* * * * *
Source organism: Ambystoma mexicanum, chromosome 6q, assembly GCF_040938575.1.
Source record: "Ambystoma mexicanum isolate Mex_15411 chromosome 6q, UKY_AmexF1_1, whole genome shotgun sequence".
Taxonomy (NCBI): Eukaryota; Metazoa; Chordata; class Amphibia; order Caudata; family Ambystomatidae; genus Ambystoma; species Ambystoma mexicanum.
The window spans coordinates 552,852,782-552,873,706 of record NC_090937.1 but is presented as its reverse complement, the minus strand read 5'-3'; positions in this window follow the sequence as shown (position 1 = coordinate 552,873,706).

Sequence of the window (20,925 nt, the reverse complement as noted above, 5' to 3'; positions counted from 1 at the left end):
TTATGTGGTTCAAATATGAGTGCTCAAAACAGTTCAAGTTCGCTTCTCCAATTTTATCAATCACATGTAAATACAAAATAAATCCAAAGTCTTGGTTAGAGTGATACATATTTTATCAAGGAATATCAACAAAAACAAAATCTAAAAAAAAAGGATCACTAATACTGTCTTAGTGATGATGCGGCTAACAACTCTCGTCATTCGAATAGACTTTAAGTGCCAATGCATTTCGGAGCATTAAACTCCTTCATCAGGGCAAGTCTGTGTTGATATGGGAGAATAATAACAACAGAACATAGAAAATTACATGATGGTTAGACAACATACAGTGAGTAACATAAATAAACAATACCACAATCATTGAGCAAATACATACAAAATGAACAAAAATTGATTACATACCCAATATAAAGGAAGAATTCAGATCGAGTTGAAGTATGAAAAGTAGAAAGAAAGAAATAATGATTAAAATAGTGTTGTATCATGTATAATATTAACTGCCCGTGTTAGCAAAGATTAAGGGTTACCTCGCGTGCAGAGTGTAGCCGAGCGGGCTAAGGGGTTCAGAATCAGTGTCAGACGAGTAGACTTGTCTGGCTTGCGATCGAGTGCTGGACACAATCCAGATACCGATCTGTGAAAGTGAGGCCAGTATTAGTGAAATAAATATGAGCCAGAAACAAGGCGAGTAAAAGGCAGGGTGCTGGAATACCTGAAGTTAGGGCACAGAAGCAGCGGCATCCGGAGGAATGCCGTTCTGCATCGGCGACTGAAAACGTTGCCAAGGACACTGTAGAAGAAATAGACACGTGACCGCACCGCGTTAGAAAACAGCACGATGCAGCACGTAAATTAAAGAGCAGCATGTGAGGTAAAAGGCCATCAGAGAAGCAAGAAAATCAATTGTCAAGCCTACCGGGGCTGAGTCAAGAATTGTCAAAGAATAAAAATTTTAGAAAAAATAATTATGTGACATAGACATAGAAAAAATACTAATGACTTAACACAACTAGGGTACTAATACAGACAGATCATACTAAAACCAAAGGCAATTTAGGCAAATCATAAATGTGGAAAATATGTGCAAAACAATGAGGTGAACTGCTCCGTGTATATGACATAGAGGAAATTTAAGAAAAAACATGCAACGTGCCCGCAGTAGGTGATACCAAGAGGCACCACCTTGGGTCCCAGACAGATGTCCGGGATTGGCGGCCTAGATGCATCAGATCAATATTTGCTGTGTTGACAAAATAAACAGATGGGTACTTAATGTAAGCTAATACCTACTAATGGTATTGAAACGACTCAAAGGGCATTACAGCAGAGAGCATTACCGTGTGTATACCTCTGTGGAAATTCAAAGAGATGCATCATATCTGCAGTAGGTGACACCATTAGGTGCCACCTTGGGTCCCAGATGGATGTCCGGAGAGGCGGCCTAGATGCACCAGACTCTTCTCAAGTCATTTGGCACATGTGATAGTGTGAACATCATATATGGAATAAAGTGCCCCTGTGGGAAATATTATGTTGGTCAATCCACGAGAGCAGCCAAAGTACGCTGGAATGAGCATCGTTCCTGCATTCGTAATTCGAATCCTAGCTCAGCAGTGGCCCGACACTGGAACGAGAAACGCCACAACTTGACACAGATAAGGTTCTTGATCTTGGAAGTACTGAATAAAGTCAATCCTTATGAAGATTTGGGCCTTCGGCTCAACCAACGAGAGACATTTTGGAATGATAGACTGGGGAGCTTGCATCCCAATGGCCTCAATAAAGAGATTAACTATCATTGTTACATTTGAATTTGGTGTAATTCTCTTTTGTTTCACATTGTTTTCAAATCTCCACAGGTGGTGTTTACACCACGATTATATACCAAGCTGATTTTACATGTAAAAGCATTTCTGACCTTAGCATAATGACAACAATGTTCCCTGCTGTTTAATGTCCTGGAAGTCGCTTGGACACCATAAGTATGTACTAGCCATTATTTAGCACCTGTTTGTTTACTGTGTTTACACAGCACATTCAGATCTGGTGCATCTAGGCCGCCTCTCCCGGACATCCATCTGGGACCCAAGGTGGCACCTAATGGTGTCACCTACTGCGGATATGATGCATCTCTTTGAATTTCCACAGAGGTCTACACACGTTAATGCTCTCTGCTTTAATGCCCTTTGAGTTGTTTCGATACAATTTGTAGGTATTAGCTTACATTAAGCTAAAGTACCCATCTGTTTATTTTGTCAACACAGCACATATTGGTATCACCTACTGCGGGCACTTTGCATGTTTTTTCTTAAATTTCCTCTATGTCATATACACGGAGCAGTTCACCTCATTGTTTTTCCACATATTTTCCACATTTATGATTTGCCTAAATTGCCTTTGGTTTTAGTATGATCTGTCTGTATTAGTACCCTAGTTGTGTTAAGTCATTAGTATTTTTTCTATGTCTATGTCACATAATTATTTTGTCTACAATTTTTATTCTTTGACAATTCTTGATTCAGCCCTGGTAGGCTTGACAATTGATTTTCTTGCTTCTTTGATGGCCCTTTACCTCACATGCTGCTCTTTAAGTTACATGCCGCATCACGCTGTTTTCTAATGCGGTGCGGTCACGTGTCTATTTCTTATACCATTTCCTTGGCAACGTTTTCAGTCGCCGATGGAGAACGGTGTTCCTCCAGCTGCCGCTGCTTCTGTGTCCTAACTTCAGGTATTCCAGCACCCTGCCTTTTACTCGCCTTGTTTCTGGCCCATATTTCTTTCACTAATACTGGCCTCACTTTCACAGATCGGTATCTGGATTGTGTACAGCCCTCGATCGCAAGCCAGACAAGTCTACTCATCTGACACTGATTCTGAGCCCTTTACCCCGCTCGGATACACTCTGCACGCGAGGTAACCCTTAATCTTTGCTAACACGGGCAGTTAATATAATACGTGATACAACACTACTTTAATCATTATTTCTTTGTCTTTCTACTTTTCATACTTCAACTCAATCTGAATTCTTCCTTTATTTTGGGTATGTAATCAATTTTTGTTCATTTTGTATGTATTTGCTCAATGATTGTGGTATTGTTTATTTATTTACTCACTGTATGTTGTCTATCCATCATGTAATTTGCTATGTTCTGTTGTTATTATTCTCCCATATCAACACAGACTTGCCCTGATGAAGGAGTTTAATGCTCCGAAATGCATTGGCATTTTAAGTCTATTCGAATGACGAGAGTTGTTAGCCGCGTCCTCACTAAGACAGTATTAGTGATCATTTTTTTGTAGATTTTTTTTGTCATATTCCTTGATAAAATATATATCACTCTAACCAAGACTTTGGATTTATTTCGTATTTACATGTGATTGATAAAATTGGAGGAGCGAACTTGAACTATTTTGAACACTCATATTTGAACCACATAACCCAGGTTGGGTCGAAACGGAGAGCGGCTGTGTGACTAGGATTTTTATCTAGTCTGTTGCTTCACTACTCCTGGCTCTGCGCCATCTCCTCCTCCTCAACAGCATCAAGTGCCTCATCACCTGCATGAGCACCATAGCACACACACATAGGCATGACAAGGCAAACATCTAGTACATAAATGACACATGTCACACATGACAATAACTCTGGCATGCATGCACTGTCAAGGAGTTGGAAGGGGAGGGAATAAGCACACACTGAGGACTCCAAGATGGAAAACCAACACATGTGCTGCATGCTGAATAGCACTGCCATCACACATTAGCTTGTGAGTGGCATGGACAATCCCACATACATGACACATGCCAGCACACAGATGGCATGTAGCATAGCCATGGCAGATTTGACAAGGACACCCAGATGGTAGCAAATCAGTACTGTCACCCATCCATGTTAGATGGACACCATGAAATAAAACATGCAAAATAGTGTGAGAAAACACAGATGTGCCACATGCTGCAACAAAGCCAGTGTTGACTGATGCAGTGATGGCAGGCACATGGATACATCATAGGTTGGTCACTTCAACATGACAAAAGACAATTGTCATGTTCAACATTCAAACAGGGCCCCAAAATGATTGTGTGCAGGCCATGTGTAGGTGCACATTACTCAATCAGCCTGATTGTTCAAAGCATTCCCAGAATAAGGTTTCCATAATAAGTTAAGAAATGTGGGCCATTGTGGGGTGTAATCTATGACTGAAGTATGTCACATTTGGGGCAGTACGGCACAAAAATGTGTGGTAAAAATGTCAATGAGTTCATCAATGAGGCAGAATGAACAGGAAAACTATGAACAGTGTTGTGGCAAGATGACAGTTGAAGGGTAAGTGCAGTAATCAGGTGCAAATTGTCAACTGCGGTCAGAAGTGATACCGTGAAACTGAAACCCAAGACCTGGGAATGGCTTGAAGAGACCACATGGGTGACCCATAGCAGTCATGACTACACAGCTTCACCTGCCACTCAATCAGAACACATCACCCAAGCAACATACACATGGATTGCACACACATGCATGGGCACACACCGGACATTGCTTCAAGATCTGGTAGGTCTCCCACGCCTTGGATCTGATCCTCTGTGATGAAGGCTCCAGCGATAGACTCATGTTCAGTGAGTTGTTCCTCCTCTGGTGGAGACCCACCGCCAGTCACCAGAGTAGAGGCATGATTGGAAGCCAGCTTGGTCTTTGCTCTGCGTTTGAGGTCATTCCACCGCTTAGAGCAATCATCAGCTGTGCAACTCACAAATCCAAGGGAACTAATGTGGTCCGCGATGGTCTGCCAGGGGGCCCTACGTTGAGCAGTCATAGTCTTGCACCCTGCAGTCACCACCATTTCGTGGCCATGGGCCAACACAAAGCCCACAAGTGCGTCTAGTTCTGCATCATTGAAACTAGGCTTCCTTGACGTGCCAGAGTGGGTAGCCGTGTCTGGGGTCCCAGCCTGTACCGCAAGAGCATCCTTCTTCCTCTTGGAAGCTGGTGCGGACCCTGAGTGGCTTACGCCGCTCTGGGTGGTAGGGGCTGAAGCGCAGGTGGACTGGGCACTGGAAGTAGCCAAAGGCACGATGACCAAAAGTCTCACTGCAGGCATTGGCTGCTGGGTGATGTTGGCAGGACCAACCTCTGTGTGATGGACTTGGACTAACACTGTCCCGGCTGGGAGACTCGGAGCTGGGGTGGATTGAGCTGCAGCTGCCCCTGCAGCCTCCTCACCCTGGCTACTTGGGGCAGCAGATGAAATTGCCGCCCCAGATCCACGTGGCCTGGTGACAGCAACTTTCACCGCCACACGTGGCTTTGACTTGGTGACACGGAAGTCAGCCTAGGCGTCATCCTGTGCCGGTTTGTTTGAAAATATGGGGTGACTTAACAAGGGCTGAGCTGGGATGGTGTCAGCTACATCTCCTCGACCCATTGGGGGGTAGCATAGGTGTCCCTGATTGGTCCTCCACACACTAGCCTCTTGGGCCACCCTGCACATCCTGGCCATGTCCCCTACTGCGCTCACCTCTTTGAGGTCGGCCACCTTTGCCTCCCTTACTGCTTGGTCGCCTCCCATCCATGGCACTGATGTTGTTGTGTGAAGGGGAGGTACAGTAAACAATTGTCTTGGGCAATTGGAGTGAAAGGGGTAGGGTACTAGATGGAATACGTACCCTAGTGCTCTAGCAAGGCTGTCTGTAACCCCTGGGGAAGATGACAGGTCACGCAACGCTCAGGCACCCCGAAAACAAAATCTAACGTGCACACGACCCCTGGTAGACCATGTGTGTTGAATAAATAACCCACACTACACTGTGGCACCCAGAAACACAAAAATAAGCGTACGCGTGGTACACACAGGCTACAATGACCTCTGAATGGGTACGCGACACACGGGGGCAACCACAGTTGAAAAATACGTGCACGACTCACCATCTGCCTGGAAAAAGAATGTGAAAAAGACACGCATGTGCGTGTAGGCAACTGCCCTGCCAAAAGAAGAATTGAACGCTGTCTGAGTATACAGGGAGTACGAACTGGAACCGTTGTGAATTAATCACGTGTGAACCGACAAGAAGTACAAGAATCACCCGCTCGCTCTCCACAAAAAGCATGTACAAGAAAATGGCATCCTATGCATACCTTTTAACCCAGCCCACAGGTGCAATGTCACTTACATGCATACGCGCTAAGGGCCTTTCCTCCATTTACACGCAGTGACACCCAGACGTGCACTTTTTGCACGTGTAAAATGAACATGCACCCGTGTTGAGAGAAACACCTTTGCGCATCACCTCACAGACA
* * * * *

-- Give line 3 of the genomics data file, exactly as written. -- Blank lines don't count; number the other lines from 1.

Taxonomy (NCBI): Eukaryota; Metazoa; Chordata; class Amphibia; order Caudata; family Ambystomatidae; genus Ambystoma; species Ambystoma mexicanum.